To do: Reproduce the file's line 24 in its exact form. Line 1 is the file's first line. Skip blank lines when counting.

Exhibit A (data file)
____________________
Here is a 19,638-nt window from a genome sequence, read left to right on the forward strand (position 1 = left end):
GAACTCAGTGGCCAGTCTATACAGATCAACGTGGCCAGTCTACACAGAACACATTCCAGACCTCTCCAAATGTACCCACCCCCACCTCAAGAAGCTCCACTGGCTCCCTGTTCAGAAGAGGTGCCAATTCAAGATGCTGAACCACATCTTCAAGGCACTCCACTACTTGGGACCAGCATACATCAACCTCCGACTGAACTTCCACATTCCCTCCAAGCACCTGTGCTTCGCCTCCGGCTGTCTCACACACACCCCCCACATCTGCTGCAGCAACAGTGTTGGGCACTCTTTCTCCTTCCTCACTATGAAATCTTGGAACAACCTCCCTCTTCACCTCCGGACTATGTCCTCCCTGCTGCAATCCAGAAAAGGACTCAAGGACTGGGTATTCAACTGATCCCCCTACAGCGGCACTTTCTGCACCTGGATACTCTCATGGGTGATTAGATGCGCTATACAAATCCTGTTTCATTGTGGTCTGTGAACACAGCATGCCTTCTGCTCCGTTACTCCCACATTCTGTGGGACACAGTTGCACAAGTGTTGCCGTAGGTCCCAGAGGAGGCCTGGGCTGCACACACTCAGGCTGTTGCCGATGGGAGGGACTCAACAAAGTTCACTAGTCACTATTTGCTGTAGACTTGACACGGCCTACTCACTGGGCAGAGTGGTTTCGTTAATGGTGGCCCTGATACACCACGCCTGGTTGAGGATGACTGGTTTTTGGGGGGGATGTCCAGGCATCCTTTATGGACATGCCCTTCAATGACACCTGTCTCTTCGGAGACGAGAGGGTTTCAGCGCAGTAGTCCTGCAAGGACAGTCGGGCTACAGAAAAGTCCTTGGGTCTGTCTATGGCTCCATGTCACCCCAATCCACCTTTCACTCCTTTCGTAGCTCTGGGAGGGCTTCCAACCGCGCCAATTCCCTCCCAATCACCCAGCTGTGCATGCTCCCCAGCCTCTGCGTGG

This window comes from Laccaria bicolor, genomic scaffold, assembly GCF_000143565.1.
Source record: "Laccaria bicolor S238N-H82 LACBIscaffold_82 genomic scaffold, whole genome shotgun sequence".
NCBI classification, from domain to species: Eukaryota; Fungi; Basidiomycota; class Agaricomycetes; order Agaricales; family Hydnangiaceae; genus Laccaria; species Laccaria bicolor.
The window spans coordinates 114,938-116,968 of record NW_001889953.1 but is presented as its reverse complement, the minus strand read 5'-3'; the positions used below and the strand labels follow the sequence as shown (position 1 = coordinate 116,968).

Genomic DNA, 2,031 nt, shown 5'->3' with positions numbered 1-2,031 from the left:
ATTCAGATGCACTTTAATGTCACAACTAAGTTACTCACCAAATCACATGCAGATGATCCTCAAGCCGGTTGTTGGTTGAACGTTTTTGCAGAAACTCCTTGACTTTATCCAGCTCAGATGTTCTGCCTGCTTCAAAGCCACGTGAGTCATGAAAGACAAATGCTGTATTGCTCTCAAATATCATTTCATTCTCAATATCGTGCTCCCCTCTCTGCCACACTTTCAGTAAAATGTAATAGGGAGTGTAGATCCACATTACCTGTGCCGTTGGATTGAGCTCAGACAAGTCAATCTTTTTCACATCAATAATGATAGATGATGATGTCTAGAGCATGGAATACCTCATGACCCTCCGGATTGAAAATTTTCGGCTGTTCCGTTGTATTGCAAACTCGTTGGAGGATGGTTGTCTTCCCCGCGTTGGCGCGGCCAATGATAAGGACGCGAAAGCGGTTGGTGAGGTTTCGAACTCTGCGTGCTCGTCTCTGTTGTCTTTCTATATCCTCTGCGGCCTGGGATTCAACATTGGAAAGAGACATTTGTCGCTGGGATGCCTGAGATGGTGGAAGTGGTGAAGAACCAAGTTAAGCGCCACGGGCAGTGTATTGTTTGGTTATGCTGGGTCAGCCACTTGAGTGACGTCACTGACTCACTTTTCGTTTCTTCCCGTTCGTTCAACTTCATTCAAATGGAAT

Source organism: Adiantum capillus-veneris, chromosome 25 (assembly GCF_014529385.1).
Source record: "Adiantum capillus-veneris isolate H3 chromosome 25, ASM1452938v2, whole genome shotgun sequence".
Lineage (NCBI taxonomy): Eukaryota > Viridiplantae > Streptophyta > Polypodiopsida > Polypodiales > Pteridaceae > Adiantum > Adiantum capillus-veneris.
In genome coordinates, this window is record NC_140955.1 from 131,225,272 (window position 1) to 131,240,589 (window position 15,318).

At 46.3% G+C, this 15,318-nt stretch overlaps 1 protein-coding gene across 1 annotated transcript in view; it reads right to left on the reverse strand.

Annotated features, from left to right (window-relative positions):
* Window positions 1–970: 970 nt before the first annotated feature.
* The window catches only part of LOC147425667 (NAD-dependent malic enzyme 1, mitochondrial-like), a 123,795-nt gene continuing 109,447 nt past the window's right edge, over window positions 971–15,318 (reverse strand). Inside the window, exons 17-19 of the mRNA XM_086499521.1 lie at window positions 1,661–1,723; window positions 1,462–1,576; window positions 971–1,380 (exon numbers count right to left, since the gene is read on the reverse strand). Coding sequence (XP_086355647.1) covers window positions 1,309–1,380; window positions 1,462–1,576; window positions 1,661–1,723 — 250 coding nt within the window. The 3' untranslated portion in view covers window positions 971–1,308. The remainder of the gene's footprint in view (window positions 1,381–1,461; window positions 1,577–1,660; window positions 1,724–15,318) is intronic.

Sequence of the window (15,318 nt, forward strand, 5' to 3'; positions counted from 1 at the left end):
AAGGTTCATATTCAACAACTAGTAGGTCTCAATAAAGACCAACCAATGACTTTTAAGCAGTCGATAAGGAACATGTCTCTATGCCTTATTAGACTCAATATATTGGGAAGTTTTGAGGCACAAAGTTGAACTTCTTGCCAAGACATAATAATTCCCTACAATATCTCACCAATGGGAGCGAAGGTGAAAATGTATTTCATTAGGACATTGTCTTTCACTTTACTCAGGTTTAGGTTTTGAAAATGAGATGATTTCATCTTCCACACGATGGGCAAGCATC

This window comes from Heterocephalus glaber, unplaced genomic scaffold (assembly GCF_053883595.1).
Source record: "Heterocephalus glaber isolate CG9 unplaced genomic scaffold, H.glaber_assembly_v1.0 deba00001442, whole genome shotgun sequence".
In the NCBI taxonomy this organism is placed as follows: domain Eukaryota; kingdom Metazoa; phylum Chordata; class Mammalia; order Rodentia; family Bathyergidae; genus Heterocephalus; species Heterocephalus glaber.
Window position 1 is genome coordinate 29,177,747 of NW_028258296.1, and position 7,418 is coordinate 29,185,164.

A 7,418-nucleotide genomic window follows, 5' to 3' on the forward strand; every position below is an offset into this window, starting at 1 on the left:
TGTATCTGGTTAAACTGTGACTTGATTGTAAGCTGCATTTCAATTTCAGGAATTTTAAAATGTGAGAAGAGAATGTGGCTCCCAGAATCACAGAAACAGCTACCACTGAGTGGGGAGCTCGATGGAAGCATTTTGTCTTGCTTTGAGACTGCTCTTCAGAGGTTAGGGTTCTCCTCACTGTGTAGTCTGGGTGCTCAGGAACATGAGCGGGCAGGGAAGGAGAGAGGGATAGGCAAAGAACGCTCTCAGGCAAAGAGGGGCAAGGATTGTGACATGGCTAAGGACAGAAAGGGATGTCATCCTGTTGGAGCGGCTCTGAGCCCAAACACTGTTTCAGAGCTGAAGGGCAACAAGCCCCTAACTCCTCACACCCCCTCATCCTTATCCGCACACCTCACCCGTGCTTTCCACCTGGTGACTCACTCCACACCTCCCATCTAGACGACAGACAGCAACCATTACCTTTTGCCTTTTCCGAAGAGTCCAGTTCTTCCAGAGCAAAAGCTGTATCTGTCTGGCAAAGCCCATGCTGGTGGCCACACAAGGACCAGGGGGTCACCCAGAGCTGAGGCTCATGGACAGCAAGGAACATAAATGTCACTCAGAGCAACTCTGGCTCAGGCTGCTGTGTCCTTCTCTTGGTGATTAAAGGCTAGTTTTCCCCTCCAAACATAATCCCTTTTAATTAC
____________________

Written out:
TGTATCTGGTTAAACTGTGACTTGATTGTAAGCTGCATTTCAATTTCAGGAATTTTAAAATGTGAGAAGAGAATGTGGCTCCCAGAATCACAGAAACAGCTACCACTGAGTGGGGAGCTCGATGGAAGCATTTTGTCTTGCTTTGAGACTGCTCTTCAGAGGTTAGGGTTCTCCTCACTGTGTAGTCTGGGTGCTCAGGAACATGAGCGGGCAGGGAAGGAGAGAGGGATAGGCAAAGAACGCTCTCAGGCAAAGAGGGGCAAGGATTGTGACATGGCTAAGGACAGAAAGGGATGTCATCCTGTTGGAGCGGCTCTGAGCCCAAACACTGTTTCAGAGCTGAAGGGCAACAAGCCCCTAACTCCTCACACCCCCTCATCCTTATCCGCACACCTCACCCGTGCTTTCCACCTGGTGACTCACTCCACACCTCCCATCTAGACGACAGACAGCAACCATTACCTTTTGCCTTTTCCGAAGAGTCCAGTTCTTCCAGAGCAAAAGCTGTATCTGTCTGGCAAAGCCCATGCTGGTGGCCACACAAGGACCAGGGGGTCACCCAGAGCTGAGGCTCATGGACAGCAAGGAACATAAATGTCACTCAGAGCAACTCTGGCTCAGGCTGCTGTGTCCTTCTCTTGGTGATTAAAGGCTAGTTTTCCCCTCCAAACATAATCCCTTTTAATTAC